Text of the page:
The bold design of the C&E Flats redevelopment project transformed a 90-year-old garage into a luxury apartment complex with 119 living units. Plans called for gutting the existing building, adding tenant amenities, retail and parking space in the middle of the gutted structure while keeping the historic exterior walls intact, and then building five levels of apartments on top. To meet this exacting challenge, project architect/engineer BKV Group capitalized on the flexibility of precast concrete components and utilized specially designed precast hollowcore planks and other precast components from County Materials Corp.
The innovative plan to redevelop the 1927 General Motors Truck Company garage-type structure into luxury apartments created several challenges. First, the building’s interior would have to be demolished while the outer shell was kept in place. Keeping the façade in place also would limit access to the construction site because the new structure would be built within the existing footprint. Lastly, the first floor needed to have large open spaces to house several amenities, including the parking garage, which itself required a fire-resistant material.
The vacant old GM building was made up of two large garages and open bays. The use of precast hollowcore plank allowed this multi-level space to house amenities for tenants including street-front lounges, clubrooms, a fitness center, a restaurant, a brewery, retail space, and indoor parking. The new C&E Flats’ 119 apartment units were built on top of these additions.
Precast sized to fit
C&E Flats is the final stage of the C&E Community development located in the University-Raymond Commercial Historic District in Saint Paul, Minnesota. The first phase was completed in 2012 with the opening of C&E Lofts, an open loft-style apartment complex built inside the 100-year-old Chittenden and Eastman Building. During the renovation of C&E Lofts, a neighboring building became vacant. Exeter Group bought the newly vacant space to facilitate construction of the eco-friendly C&E Lofts project.
Exeter Group wanted to add another substantial apartment complex to the former General Motors Truck Building complex. However, the building’s structure would not allow a renovation similar to the one done at the Lofts project. The single-story, warehouse-style building was not an ideal layout for constructing apartments. Because the building itself had no historic designation, complete demolition was an option. However, renovations or changes still needed approval from the Saint Paul Historic Preservation Commission. Exeter Group doubted the commission would allow a complete demolition. In addition, Exeter group wanted to preserve the exterior brick because it fit the historic neighborhood.
BKV Group found a solution in hollowcore plank manufactured by County Materials. County became part of the process every step of the way, from designing, manufacturing, and building. Early in the planning stages County Materials’ drafting professionals assisted in designing and sizing hollowcore to fit the project’s needs. Hollowcore’s ability to span longer distances with minimal support structures made it an obvious choice for the daunting goals of this project.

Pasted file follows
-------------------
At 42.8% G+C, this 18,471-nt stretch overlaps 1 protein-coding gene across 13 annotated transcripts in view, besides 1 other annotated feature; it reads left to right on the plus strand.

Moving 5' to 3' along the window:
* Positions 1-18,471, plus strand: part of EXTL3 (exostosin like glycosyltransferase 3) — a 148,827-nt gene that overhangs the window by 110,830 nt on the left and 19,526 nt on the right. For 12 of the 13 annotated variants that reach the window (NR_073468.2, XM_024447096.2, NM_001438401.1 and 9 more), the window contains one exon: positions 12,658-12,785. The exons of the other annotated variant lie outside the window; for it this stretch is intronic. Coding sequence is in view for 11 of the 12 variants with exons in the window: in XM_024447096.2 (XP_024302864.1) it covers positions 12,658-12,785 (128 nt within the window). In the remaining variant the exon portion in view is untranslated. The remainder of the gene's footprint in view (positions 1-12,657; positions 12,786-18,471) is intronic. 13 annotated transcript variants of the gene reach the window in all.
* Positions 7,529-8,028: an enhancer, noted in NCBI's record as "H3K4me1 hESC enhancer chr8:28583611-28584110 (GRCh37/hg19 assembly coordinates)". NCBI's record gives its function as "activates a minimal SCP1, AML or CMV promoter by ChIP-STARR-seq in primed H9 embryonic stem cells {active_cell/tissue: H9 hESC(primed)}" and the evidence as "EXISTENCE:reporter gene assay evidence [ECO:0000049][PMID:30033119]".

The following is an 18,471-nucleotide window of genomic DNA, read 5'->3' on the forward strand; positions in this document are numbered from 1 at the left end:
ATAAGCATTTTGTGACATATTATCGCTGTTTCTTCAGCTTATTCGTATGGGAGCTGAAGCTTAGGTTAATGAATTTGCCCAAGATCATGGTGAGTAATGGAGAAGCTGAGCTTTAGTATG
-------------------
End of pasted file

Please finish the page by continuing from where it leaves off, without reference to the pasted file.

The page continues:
Custom formed hollowcore
Construction began with the demolition of the building’s interior. During this phase, the exterior façade was supported by metal beams to prevent any damage or collapse of the walls. After the demolition, a design specialist from County Materials visited the site and surveyed the walls to determine lengths for each hollowcore plank. After surveying the site, the design specialist knew the erection process would take careful planning because of the building’s unique shape, including a 120-degree corner.
Each piece of hollowcore plank was then custom-formed in County Materials’ controlled manufacturing facility to fit the layout of the existing building. County Materials sub contracted Zachman Precast, Inc. to erect the hollowcore. A single crane was deployed to the site to erect columns, beams, and hollowcore for the building’s first level. This phase included more than 380 planks of hollowcore and solid slabs, 50 of which were precisely cut with an angled end to fit the building’s shape. Extra deep beams and specially designed planks provided a sturdy system on which to install a roof-top swimming pool. The designers used the large open area under the pool for additional parking spots. After this phase, a tower crane sat on top of the just-erected hollowcore structure in order to erect the additional five stories of residential living space.
In total, County Materials provided 113 deliveries of hollowcore plank. After erecting the precast concrete structure, County Materials and Zachman Precast signed the site back over to Frana Companies, the general contractor. Hollowcore maximized the construction process for crews arriving back onsite because of its compatibility with other building materials and it provided an immediate working deck to continue construction. The hollowcore erection took place late fall 2016 and was completed in an impressive two and a half weeks. Frana Construction continued construction for the next year. C&E Flats opened its doors to residents in August 2017.